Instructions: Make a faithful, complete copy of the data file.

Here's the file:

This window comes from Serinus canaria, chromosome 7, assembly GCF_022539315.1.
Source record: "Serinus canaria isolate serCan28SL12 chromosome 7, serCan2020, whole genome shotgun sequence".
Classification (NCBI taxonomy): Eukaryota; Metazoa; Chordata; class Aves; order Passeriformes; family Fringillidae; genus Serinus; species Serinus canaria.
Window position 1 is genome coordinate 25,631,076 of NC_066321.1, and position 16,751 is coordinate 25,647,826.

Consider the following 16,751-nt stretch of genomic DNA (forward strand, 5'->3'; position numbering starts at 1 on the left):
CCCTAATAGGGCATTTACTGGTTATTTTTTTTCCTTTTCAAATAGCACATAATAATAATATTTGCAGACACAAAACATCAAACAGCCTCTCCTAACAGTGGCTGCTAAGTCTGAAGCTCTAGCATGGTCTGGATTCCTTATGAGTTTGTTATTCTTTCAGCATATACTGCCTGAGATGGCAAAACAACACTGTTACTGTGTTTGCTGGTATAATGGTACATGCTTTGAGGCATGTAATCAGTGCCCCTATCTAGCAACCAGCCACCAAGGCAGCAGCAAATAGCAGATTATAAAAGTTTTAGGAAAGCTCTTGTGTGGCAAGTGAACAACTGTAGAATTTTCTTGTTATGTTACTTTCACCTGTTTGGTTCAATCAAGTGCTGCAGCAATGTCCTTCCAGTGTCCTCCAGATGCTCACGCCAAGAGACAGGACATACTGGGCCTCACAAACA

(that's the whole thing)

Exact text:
This window comes from Serinus canaria, chromosome 7, assembly GCF_022539315.1.
Source record: "Serinus canaria isolate serCan28SL12 chromosome 7, serCan2020, whole genome shotgun sequence".
Classification (NCBI taxonomy): Eukaryota; Metazoa; Chordata; class Aves; order Passeriformes; family Fringillidae; genus Serinus; species Serinus canaria.
Window position 1 is genome coordinate 25,631,076 of NC_066321.1, and position 16,751 is coordinate 25,647,826.

Consider the following 16,751-nt stretch of genomic DNA (forward strand, 5'->3'; position numbering starts at 1 on the left):
CCCTAATAGGGCATTTACTGGTTATTTTTTTTCCTTTTCAAATAGCACATAATAATAATATTTGCAGACACAAAACATCAAACAGCCTCTCCTAACAGTGGCTGCTAAGTCTGAAGCTCTAGCATGGTCTGGATTCCTTATGAGTTTGTTATTCTTTCAGCATATACTGCCTGAGATGGCAAAACAACACTGTTACTGTGTTTGCTGGTATAATGGTACATGCTTTGAGGCATGTAATCAGTGCCCCTATCTAGCAACCAGCCACCAAGGCAGCAGCAAATAGCAGATTATAAAAGTTTTAGGAAAGCTCTTGTGTGGCAAGTGAACAACTGTAGAATTTTCTTGTTATGTTACTTTCACCTGTTTGGTTCAATCAAGTGCTGCAGCAATGTCCTTCCAGTGTCCTCCAGATGCTCACGCCAAGAGACAGGACATACTGGGCCTCACAAACA